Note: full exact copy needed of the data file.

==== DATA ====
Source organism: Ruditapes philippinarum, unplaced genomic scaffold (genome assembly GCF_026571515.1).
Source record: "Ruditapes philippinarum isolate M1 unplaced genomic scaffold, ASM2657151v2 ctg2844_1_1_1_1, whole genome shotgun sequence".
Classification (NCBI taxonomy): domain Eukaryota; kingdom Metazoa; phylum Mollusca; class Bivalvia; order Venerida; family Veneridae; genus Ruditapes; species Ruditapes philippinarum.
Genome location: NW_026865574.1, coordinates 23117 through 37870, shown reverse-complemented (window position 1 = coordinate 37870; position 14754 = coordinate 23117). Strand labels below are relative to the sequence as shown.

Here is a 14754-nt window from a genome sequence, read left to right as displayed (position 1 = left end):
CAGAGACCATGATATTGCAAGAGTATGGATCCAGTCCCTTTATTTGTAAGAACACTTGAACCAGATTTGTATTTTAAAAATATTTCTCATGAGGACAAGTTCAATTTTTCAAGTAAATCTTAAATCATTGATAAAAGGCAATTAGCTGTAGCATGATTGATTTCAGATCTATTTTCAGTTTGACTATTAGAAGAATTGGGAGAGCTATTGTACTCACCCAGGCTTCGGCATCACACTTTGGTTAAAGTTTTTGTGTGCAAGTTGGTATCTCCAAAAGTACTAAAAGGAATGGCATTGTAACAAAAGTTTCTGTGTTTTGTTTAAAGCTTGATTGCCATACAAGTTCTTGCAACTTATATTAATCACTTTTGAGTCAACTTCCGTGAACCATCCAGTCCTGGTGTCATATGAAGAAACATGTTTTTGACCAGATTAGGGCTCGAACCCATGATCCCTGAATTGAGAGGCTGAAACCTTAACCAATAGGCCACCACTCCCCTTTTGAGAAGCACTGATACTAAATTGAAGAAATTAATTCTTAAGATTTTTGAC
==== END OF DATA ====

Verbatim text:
Source organism: Ruditapes philippinarum, unplaced genomic scaffold (genome assembly GCF_026571515.1).
Source record: "Ruditapes philippinarum isolate M1 unplaced genomic scaffold, ASM2657151v2 ctg2844_1_1_1_1, whole genome shotgun sequence".
Classification (NCBI taxonomy): domain Eukaryota; kingdom Metazoa; phylum Mollusca; class Bivalvia; order Venerida; family Veneridae; genus Ruditapes; species Ruditapes philippinarum.
Genome location: NW_026865574.1, coordinates 23117 through 37870, shown reverse-complemented (window position 1 = coordinate 37870; position 14754 = coordinate 23117). Strand labels below are relative to the sequence as shown.

Here is a 14754-nt window from a genome sequence, read left to right as displayed (position 1 = left end):
CAGAGACCATGATATTGCAAGAGTATGGATCCAGTCCCTTTATTTGTAAGAACACTTGAACCAGATTTGTATTTTAAAAATATTTCTCATGAGGACAAGTTCAATTTTTCAAGTAAATCTTAAATCATTGATAAAAGGCAATTAGCTGTAGCATGATTGATTTCAGATCTATTTTCAGTTTGACTATTAGAAGAATTGGGAGAGCTATTGTACTCACCCAGGCTTCGGCATCACACTTTGGTTAAAGTTTTTGTGTGCAAGTTGGTATCTCCAAAAGTACTAAAAGGAATGGCATTGTAACAAAAGTTTCTGTGTTTTGTTTAAAGCTTGATTGCCATACAAGTTCTTGCAACTTATATTAATCACTTTTGAGTCAACTTCCGTGAACCATCCAGTCCTGGTGTCATATGAAGAAACATGTTTTTGACCAGATTAGGGCTCGAACCCATGATCCCTGAATTGAGAGGCTGAAACCTTAACCAATAGGCCACCACTCCCCTTTTGAGAAGCACTGATACTAAATTGAAGAAATTAATTCTTAAGATTTTTGAC